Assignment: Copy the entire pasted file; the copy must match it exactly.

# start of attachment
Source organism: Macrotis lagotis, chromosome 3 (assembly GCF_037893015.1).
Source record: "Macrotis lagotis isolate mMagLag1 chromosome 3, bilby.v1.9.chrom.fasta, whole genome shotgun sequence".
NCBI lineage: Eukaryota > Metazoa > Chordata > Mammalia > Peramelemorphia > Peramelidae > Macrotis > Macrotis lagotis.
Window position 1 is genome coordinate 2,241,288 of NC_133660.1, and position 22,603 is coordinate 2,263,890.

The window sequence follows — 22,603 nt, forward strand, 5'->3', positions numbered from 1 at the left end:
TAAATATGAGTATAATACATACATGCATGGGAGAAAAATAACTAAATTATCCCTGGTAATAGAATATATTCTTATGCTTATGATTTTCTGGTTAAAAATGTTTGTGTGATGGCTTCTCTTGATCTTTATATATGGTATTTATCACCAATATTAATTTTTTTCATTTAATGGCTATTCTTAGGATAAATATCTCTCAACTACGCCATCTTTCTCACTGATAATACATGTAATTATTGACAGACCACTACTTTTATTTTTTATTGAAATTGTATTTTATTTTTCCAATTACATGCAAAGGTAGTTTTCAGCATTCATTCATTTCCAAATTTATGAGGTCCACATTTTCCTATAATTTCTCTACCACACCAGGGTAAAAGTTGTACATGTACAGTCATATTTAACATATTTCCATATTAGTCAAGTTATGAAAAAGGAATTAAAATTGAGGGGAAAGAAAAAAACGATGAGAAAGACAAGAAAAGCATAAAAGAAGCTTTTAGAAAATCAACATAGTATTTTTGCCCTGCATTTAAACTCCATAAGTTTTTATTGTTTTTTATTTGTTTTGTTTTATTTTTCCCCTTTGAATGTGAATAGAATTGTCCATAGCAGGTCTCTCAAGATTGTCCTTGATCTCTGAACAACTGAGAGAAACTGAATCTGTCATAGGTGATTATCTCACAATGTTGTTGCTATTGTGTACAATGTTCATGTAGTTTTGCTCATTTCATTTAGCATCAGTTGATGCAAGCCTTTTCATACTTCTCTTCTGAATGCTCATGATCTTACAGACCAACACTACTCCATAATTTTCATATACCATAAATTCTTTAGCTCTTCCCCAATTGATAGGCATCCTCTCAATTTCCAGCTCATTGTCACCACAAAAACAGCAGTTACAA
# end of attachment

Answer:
Source organism: Macrotis lagotis, chromosome 3 (assembly GCF_037893015.1).
Source record: "Macrotis lagotis isolate mMagLag1 chromosome 3, bilby.v1.9.chrom.fasta, whole genome shotgun sequence".
NCBI lineage: Eukaryota > Metazoa > Chordata > Mammalia > Peramelemorphia > Peramelidae > Macrotis > Macrotis lagotis.
Window position 1 is genome coordinate 2,241,288 of NC_133660.1, and position 22,603 is coordinate 2,263,890.

The window sequence follows — 22,603 nt, forward strand, 5'->3', positions numbered from 1 at the left end:
TAAATATGAGTATAATACATACATGCATGGGAGAAAAATAACTAAATTATCCCTGGTAATAGAATATATTCTTATGCTTATGATTTTCTGGTTAAAAATGTTTGTGTGATGGCTTCTCTTGATCTTTATATATGGTATTTATCACCAATATTAATTTTTTTCATTTAATGGCTATTCTTAGGATAAATATCTCTCAACTACGCCATCTTTCTCACTGATAATACATGTAATTATTGACAGACCACTACTTTTATTTTTTATTGAAATTGTATTTTATTTTTCCAATTACATGCAAAGGTAGTTTTCAGCATTCATTCATTTCCAAATTTATGAGGTCCACATTTTCCTATAATTTCTCTACCACACCAGGGTAAAAGTTGTACATGTACAGTCATATTTAACATATTTCCATATTAGTCAAGTTATGAAAAAGGAATTAAAATTGAGGGGAAAGAAAAAAACGATGAGAAAGACAAGAAAAGCATAAAAGAAGCTTTTAGAAAATCAACATAGTATTTTTGCCCTGCATTTAAACTCCATAAGTTTTTATTGTTTTTTATTTGTTTTGTTTTATTTTTCCCCTTTGAATGTGAATAGAATTGTCCATAGCAGGTCTCTCAAGATTGTCCTTGATCTCTGAACAACTGAGAGAAACTGAATCTGTCATAGGTGATTATCTCACAATGTTGTTGCTATTGTGTACAATGTTCATGTAGTTTTGCTCATTTCATTTAGCATCAGTTGATGCAAGCCTTTTCATACTTCTCTTCTGAATGCTCATGATCTTACAGACCAACACTACTCCATAATTTTCATATACCATAAATTCTTTAGCTCTTCCCCAATTGATAGGCATCCTCTCAATTTCCAGCTCATTGTCACCACAAAAACAGCAGTTACAA